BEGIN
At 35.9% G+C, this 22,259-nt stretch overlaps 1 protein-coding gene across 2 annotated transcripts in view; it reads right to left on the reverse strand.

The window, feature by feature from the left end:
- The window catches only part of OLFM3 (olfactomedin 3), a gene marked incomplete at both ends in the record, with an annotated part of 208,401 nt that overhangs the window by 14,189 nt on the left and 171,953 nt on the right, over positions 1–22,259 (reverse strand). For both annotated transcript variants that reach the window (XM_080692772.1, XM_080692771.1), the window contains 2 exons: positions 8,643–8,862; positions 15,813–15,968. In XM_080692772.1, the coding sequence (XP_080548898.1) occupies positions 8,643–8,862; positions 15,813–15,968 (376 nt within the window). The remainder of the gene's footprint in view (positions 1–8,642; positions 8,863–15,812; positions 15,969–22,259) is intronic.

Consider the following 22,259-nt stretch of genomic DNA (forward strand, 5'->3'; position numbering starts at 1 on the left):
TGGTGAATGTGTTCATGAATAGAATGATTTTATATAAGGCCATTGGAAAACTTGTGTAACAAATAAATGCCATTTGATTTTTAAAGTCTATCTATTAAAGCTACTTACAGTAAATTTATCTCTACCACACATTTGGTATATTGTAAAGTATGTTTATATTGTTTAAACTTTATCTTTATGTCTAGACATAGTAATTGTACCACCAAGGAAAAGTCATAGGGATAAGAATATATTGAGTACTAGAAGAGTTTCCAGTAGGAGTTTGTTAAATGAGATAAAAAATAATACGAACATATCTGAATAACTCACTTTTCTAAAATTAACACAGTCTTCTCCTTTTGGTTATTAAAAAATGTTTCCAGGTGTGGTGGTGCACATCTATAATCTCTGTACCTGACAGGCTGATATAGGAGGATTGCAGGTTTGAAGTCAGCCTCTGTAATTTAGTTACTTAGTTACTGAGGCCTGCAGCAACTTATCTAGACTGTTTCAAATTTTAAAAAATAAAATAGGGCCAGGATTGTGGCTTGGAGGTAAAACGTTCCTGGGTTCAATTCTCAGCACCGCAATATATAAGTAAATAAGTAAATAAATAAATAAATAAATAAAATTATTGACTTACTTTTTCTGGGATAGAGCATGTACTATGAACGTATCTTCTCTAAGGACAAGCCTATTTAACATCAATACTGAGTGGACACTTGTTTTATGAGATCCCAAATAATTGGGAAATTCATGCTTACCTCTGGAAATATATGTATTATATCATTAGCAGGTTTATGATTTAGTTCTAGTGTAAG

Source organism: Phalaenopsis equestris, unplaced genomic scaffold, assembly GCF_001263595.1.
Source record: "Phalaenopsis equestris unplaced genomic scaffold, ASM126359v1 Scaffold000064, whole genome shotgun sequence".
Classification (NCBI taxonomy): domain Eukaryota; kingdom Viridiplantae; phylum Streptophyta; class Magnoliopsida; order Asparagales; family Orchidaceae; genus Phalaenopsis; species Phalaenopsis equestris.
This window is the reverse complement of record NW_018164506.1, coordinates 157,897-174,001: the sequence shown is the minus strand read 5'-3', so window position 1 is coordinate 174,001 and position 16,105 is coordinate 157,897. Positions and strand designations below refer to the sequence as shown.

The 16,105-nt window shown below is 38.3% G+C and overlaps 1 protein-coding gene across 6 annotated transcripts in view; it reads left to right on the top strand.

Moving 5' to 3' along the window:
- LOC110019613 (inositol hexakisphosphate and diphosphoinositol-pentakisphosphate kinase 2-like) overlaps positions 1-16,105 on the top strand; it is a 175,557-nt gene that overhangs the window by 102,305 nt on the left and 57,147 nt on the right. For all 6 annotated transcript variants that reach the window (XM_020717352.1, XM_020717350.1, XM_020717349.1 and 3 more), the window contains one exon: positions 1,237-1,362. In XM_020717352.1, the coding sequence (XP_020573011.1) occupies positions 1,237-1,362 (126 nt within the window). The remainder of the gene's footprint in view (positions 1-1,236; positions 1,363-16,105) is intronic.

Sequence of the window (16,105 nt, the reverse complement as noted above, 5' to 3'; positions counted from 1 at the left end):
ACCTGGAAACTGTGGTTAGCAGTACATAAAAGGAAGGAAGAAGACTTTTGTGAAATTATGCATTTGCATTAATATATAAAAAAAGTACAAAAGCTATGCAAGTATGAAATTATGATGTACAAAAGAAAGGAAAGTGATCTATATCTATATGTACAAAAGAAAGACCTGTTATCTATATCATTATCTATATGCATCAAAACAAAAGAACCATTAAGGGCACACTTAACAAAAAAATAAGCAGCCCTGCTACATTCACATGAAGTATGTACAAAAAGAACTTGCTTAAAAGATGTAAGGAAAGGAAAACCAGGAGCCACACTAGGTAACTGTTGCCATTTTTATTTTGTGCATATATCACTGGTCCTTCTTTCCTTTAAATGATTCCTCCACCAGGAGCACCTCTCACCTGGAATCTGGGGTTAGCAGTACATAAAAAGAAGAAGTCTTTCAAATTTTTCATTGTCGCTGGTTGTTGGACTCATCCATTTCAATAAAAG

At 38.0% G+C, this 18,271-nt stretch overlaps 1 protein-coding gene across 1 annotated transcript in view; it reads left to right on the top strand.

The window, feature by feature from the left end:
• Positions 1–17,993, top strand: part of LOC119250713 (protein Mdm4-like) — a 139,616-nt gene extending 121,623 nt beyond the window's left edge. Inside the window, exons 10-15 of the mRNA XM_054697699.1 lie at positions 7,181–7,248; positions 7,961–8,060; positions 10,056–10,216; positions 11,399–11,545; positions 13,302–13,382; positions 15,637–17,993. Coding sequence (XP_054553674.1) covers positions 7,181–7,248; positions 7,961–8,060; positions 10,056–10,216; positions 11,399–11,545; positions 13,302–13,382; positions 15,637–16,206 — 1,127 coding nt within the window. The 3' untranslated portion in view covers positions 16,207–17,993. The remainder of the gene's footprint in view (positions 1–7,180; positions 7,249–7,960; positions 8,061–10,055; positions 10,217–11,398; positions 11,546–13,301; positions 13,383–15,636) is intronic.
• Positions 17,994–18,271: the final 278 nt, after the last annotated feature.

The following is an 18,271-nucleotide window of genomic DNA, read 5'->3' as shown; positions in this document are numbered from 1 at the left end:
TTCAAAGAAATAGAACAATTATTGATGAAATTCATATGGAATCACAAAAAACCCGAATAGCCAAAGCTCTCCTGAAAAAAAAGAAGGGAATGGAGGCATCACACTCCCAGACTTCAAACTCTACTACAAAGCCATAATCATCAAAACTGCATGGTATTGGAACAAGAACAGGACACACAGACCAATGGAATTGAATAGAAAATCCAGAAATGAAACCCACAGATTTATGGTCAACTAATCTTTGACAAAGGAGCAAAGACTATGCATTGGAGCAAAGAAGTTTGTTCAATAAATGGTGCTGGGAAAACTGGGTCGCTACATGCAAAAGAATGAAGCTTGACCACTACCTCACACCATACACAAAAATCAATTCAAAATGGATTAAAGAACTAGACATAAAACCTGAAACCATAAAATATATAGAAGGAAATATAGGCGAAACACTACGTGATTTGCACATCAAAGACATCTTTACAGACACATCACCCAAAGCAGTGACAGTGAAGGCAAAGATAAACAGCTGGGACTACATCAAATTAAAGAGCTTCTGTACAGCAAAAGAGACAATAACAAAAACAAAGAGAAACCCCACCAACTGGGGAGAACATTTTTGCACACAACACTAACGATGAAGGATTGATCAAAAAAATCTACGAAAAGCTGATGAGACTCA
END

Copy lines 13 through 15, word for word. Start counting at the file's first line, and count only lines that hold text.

Sequence of the window (16,105 nt, the reverse complement as noted above, 5' to 3'; positions counted from 1 at the left end):
ACCTGGAAACTGTGGTTAGCAGTACATAAAAGGAAGGAAGAAGACTTTTGTGAAATTATGCATTTGCATTAATATATAAAAAAAGTACAAAAGCTATGCAAGTATGAAATTATGATGTACAAAAGAAAGGAAAGTGATCTATATCTATATGTACAAAAGAAAGACCTGTTATCTATATCATTATCTATATGCATCAAAACAAAAGAACCATTAAGGGCACACTTAACAAAAAAATAAGCAGCCCTGCTACATTCACATGAAGTATGTACAAAAAGAACTTGCTTAAAAGATGTAAGGAAAGGAAAACCAGGAGCCACACTAGGTAACTGTTGCCATTTTTATTTTGTGCATATATCACTGGTCCTTCTTTCCTTTAAATGATTCCTCCACCAGGAGCACCTCTCACCTGGAATCTGGGGTTAGCAGTACATAAAAAGAAGAAGTCTTTCAAATTTTTCATTGTCGCTGGTTGTTGGACTCATCCATTTCAATAAAAG

At 38.0% G+C, this 18,271-nt stretch overlaps 1 protein-coding gene across 1 annotated transcript in view; it reads left to right on the top strand.